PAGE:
June 19, 2013 — The origins of a young animal might have a significant impact on its behaviour later on in life. Researchers at the Max Planck Institute for Ornithology in Radolfzell, Germany, have been able to demonstrate in hand-reared blackbirds that urban-born individuals are less curious and more cautious about new objects than their country counterparts. This study sheds light on an interesting debate on whether personality differences between rural and urban birds are behavioural adjustments to urban environments, or if there is an underlying evolutionary basis to the existence of different personalities in urban habitats.It’s something pet owners have always known: animals have personalities too. More than 100 species have so far been identified by scientists where individuals consistently follow distinct behavioural strategies and behave in similar ways in a variety of situations. Scientists believe that such differences may also be important in adapting to new habitats.Urbanization has considerably changed the living conditions of many wild animals. Animals living in urban areas need to cope with new anthropogenically-altered living conditions. A textbook example is the European blackbird (Turdus merula). Historically a forest-dweller, the blackbird is now one of the most common bird species found in our cities. In these new habitats, the blackbird has changed its behaviour in many ways: urban blackbirds migrate less in the winter, breed earlier, and live in higher densities than their forest conspecifics.Cities might be also responsible for fundamental changes in the behaviour of wild animals across the globe. A team from the Max Planck Institute for Ornithology in Radolfzell analysed existing studies on differences between urban and rural populations of various species. …

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Healthy habits die hard: In times of stress, people lean on established routines — even healthy ones

May 27, 2013 — Stress and exhaustion may turn us into zombies, but a novel study shows that mindless behavior doesn’t just lead to overeating and shopping sprees — it can also cause us to stick with behaviors that are good for us.

Across five experiments appearing in the June issue of the Journal of Personality and Social Psychology, published by the American Psychological Association, the researchers provide an important new twist to the established idea that we have finite resources for self-regulation, meaning it’s harder to take control of our actions when we’re already stressed or tired.

Turns out we’re just as likely to default to positive habits, such as eating a healthy breakfast or going to the gym, as we are to self-sabotage. Led by Wendy Wood and David Neal of USC, this research shows that lack of control doesn’t automatically mean indulgence or hedonism — it’s the underlying routine that matters, for better or worse.

“When we try to change our behavior, we strategize about our motivation and self-control. But what we should be thinking about instead is how to set up new habits. Habits persist even when we’re tired and don’t have the energy to exert self-control,” says Wood, Provost Professor of Psychology and Business at USC, who holds joint appointments in the USC Dornsife College of Letters, Arts and Sciences and the USC Marshall School of Business.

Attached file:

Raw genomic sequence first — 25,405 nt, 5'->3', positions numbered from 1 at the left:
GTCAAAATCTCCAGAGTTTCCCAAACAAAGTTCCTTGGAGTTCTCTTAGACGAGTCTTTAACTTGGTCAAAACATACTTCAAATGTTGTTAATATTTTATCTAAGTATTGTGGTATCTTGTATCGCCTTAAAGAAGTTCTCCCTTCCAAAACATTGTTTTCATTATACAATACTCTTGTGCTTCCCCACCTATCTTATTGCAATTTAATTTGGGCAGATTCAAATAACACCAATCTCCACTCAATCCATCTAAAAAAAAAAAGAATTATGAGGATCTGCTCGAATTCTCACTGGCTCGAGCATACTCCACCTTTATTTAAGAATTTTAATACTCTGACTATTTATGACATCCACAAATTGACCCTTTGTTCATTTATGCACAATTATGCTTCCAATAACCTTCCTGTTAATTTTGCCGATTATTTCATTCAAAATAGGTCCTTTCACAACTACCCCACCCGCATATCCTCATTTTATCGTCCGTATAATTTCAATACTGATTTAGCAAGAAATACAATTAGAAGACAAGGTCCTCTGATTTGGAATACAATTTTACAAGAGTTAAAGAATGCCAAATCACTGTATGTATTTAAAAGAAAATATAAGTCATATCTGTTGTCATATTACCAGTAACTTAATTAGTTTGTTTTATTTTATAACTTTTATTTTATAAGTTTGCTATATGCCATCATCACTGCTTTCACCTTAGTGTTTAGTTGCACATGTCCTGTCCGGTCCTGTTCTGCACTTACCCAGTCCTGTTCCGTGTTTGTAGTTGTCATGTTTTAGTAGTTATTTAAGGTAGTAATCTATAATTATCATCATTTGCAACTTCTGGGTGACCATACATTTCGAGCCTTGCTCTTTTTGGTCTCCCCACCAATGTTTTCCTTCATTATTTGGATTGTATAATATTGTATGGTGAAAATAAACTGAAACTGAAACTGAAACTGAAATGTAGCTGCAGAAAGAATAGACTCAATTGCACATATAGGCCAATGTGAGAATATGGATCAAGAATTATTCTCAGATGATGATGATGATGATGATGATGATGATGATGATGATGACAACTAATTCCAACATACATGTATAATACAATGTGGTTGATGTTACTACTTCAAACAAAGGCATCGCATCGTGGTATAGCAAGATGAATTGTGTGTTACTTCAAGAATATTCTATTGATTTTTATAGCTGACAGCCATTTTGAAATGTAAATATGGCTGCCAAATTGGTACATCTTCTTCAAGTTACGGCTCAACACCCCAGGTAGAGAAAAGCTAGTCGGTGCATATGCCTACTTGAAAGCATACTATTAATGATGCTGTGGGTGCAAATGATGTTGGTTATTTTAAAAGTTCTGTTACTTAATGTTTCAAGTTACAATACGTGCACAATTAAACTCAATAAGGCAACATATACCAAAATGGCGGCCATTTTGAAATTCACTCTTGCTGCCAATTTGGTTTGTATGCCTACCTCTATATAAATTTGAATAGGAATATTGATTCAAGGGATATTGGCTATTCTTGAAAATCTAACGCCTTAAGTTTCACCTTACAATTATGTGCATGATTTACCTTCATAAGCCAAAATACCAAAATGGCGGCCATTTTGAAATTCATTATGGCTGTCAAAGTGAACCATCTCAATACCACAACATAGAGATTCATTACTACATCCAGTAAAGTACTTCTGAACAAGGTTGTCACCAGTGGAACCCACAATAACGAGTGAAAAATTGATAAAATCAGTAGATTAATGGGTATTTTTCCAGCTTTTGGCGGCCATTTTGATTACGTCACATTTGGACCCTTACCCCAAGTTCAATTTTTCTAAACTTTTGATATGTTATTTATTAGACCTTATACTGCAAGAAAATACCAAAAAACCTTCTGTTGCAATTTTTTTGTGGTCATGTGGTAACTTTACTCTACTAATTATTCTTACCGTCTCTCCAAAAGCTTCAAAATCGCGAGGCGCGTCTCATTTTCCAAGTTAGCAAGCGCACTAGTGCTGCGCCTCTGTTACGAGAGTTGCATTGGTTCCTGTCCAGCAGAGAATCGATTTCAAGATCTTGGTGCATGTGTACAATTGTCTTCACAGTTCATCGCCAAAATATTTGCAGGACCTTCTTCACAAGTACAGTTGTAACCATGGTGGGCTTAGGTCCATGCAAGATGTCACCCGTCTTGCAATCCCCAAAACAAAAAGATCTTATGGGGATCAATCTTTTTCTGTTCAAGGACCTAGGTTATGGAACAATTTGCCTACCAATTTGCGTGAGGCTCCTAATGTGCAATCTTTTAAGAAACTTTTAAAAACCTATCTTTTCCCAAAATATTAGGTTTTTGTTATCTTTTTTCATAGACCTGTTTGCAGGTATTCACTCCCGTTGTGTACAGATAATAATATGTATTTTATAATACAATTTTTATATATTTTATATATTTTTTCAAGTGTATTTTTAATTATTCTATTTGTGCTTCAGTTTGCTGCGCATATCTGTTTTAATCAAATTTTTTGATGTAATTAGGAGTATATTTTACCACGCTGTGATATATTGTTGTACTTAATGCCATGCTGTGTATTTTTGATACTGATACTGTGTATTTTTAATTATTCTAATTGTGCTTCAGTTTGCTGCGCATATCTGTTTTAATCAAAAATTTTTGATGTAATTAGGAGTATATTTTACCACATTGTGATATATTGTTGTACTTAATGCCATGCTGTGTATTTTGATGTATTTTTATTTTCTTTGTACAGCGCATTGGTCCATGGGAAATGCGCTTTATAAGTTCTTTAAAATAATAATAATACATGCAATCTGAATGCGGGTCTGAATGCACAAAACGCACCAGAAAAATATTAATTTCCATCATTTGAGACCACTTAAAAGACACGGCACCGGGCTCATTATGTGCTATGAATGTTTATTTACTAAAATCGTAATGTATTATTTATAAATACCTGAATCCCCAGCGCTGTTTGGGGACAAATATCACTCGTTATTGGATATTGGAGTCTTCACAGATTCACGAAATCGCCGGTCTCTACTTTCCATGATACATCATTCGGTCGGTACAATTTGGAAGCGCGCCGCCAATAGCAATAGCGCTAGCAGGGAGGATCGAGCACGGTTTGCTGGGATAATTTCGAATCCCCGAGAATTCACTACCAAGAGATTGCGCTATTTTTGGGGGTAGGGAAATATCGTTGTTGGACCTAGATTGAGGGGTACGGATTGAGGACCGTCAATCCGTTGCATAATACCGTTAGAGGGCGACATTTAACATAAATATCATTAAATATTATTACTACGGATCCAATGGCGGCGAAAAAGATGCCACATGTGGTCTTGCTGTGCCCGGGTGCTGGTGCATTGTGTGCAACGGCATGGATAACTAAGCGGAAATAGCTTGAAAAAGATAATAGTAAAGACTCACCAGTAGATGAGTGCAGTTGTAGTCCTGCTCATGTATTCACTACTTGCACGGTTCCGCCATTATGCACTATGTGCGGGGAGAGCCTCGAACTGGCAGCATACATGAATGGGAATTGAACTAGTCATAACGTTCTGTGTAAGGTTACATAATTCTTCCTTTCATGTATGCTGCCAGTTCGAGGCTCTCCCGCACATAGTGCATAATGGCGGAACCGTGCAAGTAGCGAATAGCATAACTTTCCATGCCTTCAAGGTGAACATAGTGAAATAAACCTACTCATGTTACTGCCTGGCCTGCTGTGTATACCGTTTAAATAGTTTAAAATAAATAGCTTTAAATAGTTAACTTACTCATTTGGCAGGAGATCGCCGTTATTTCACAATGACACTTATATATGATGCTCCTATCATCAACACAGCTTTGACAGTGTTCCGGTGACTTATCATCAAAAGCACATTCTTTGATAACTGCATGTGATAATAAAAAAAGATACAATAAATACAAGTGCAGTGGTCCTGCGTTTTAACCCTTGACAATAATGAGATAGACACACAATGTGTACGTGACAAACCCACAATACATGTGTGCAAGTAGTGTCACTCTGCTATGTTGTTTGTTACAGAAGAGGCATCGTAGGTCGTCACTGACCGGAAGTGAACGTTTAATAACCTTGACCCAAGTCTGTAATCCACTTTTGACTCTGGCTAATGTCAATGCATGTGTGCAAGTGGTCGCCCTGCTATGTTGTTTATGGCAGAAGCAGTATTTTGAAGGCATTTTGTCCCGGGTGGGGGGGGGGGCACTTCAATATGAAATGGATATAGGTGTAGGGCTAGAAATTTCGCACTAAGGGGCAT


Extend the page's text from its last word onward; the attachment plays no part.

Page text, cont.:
Wood, who serves as vice dean for social sciences at USC Dornsife, is one of the world’s leading experts on habit, the automatic behaviors that make it possible for us to function everyday (imagine if we had to relearn every morning how to brush our teeth or what route to take to work).

Learned habits also play a big role in our health; research has shown that exercise, overeating and smoking are significant risk factors for major diseases. Indeed, obesity and smoking are the two primary reasons Americans die before people in other high-income countries, according to a recent National Academy of Sciences report led by Eileen Crimmins of the USC Davis School of Gerontology.

But while most disease prevention efforts focus on self-control, the latest research from Wood shows that the best way to prevent disease might be knowing how to let go: “Everybody gets stressed. The whole focus on controlling your behavior may not actually be the best way to get people to meet goals,” she said. “If you are somebody who doesn’t have a lot of willpower, our study showed that habits are even more important.”

For example, in one experiment Wood and her co-investigators followed students for a semester, including during exams. They found that during testing periods, when students were stressed and sleep-deprived, they were even more likely to stick to old habits. It was as if they didn’t have the energy to do something new, Wood explains.

Students who ate unhealthy breakfasts during the semester — such as pastries or doughnuts — ate even more of the junk food during exams. But the same was true of oatmeal eaters: those in the habit of eating a healthy breakfast were also more likely to stick to routine and ate especially well in the morning when under pressure.

Similarly, students who had a habit of reading the editorial pages in the newspaper everyday during the semester were more likely to perform this habit during exams — even when they were limited in time. And regular gym-goers were even more likely to go to the gym when stressed.

“You might expect that, when students were stressed and had little time, they wouldn’t read the paper at all, but instead they fell back on their reading habits,” Wood says. “Habits don’t require much willpower and thought and deliberation.”